An enzyme increases the rate of product formation
What happens if you add the enzyme malate dehydrogenase to a mixture of of its substrates NAD and malate (both at 1 mM for the sake of argument)?
A brief look on BRENDA indicates that the reaction malate dehydrogenase catalyses is:
malate + NAD → oxaloacetate + NADH
So you might very well expect that the NAD would oxidise the malate, and the products oxaloacetate and NADH would rapidly accumulate.
Your expectation might well be incorrect if there is even a small trace of oxaloacetate or NADH already in the system. According to Voet & Voet (2004), the standard free energy change for malate oxidation is 29.7 kJ mol−1, which means the equilibrium constant (Keq) for this reaction at standard temperature and pressure is:
Keq = e−(∆G⁰/RT) = e−(29700/(8.314×298)) = 6.22×10−6
As you can see, this number is tiny. Keq is the ratio of the concentrations of products to reactants at equilibrium. It is therefore a measure of the ratio of oxaloacetate (and NADH) to malate (and NAD) at the ‘end’ of the experiment.
Keq = [oxaloacetate]eq[NADH]eq/[malate]eq[NAD]eq = 6.22×10−6
At equilibrium, the concentration of oxaloacetate is likely to be much, much smaller than the concentration of malate. If both malate and NAD start off at 1 mM, the equilibrium concentration* of oxaloacetate will increase from zero to the heady heights of 2.5 µM, and the concentration of malate will decrease so little you’d be hard-pressed to detect the change!
Addition of the malate dehydrogenase enzyme would cause product accumulation in this case, but the amount of product formed would be microscopic.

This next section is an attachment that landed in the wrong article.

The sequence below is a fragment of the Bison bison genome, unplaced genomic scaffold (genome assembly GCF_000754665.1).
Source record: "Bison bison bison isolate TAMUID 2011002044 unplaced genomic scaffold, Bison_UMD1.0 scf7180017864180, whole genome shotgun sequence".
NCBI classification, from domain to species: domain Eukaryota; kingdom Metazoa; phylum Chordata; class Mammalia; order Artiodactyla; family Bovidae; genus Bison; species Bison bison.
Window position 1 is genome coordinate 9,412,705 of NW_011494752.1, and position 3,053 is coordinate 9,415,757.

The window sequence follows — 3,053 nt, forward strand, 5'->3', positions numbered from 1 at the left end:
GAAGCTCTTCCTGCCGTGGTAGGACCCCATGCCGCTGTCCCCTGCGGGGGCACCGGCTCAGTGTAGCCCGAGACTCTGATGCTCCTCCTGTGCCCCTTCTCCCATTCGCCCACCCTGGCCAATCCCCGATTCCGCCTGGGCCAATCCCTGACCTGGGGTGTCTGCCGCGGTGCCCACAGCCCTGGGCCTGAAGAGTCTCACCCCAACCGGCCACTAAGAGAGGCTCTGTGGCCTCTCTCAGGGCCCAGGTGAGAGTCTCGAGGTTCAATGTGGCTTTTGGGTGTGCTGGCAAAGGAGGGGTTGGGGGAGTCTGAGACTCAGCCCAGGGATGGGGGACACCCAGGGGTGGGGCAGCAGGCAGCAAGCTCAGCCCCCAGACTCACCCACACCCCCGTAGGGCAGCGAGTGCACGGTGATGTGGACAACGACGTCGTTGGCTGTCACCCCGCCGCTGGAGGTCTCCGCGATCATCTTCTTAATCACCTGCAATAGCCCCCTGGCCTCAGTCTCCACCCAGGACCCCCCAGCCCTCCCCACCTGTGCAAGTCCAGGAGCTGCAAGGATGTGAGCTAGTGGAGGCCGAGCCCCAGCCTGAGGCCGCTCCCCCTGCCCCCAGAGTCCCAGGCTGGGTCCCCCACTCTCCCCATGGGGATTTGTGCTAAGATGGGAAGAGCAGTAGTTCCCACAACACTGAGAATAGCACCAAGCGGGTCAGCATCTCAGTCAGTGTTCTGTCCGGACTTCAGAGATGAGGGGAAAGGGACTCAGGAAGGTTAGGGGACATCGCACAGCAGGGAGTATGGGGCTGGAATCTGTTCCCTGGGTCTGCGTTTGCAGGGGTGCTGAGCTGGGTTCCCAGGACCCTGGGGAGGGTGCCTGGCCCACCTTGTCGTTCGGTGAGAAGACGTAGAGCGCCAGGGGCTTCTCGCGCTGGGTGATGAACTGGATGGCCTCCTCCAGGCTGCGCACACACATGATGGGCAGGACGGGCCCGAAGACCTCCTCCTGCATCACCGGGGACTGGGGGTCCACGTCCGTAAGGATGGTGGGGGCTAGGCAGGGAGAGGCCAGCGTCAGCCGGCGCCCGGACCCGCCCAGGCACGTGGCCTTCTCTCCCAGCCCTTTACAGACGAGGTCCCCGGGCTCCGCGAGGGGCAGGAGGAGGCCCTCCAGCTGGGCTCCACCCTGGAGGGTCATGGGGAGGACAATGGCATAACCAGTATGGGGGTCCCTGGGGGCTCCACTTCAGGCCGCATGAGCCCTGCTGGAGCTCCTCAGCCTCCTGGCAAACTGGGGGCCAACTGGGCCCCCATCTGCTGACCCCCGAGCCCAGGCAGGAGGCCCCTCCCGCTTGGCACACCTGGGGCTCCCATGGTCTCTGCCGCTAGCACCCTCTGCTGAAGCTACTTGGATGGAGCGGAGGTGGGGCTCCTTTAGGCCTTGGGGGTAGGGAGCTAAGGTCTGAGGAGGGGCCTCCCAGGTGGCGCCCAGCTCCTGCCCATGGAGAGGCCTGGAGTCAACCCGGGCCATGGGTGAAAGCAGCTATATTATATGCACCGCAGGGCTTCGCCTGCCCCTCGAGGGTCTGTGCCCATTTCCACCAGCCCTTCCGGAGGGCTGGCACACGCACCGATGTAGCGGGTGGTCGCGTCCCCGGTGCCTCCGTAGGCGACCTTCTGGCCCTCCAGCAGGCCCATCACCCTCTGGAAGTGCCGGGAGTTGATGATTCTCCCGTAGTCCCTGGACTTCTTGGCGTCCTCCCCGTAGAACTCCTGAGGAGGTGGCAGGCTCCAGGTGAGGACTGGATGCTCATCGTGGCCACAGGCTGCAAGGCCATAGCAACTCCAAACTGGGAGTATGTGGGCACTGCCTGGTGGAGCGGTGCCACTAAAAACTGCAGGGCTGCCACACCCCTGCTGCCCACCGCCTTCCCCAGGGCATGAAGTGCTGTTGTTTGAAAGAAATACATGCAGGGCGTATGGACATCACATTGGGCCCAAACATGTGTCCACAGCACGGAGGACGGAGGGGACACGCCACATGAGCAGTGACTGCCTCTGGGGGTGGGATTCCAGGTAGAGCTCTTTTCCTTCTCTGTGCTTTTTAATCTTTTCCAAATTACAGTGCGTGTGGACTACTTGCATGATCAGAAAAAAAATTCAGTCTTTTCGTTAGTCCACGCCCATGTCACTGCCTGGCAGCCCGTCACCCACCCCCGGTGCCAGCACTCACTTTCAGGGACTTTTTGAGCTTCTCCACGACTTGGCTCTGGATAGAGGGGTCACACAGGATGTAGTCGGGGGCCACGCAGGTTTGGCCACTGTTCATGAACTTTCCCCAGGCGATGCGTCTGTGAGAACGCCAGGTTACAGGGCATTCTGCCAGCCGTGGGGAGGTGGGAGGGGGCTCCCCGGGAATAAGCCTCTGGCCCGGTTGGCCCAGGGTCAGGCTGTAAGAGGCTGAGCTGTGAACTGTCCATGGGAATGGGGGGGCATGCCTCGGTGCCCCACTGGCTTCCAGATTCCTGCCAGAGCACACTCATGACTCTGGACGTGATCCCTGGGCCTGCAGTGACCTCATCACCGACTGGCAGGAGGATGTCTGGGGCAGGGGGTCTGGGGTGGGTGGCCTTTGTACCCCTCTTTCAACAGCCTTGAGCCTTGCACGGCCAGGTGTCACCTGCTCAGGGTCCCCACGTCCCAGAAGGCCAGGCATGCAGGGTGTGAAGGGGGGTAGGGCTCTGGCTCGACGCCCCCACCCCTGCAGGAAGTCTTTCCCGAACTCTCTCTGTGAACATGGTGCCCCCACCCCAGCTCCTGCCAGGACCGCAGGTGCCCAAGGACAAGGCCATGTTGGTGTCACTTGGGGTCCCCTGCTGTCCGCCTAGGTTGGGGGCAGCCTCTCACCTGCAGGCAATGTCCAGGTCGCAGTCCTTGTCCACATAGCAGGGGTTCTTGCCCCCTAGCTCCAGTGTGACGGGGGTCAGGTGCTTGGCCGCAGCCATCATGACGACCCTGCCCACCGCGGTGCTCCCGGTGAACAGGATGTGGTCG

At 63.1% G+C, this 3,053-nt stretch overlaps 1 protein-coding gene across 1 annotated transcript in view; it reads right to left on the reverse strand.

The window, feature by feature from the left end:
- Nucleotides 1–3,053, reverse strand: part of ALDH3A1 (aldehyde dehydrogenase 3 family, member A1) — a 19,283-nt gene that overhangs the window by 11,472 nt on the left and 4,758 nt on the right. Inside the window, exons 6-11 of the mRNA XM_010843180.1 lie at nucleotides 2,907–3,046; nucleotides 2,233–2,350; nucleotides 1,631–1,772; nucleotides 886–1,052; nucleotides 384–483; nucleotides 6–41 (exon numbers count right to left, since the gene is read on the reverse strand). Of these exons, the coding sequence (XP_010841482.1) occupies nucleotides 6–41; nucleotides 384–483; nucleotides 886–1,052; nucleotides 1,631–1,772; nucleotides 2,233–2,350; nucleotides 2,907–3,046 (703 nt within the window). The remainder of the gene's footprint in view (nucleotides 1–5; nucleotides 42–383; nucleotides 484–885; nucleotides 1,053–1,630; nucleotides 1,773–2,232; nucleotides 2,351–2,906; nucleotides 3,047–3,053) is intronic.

It gets worse. Pose this question:
If you added malate dehydrogenase to a mixture of malate, oxaloacetate, NAD and NADH (all at 1 mM) what would happen?
In this case, the concentration of malate would actually increase, to nearly 2 mM, and the concentration of oxaloacetate would drop to almost nothing. The alleged ‘products’ of the reaction would react with one another and convert back to ‘reactants’.
The reason for this is that enzymes speed up the rate at which equilibrium is attained. They do not necessarily speed up the accumulation of ‘products’. What happens depends critically on the relative concentrations of all the reactants and products in the reaction, and their relationship to the equilibrium constant for the reaction. The leftward reaction’s products are the rightward reaction’s reactants, and vice versa.
We actually exploit this ‘unexpected’ behaviour in a first-year practical I run, where malate dehydrogenase activity is assayed by how rapidly it degrades NADH in the presence of oxaloacetate.
At the start of the reaction where only malate and NAD are present, the concentrations are:
|10−3 M||10−3 M||0 M||0 M|
At equilibrium, the concentrations of malate and NADH will be lower by some value x, whilst the concentrations of oxaloacetate and NADH will be higher by the same value, because of the 1:1:1:1 stoichiometry of the reaction:
|(10−3 − x) M||(10−3 − x) M||x M||x M|
Working out x, the final concentration of the oxaloacetate (and indeed the NADH) is fairly straightforward:
Keq = [oxaloacetate][NADH]/[malate][NAD] = 6.22×10−6
Keq = (x·x) / (10−3 − x)(10−3 − x)
Keq = x2 / (10−3 − x)2
√Keq = x / (10−3 − x)
x = ( 10−3 · √Keq ) / (1 + √Keq )
x = ( 10−3 · √(6.22×10−6) ) / (1 + √(6.22×10−6) )
x = 2.49×10−6 M
This gives final concentrations of:
|0.998 mM||0.998 mM||2.49 µM||2.49 µM|
If instead we start with all four compounds at the same concentration (call it c, where c = 1 mM in the text above), and allow things to progress to equilibrium, we get final concentrations of:
|(c − x)||(c − x)||(c + x)||(c + x)|
and working through the rearrangements, we get
x = c · ( √Keq − 1 ) / (1 + √Keq )
x = −0.995 mM
That x is negative indicates a decrease in the quantity of ‘product’, and an increase in the quantity of ‘reactant’.
|1.995 mM||1.995 mM||5 µM||5 µM|
- Voet, D. & Voet, J. G. (2004) Citric acid cycle. In: Biochemistry. 3rd edition. New York, John Wiley and Sons, Inc., pp. 765-796.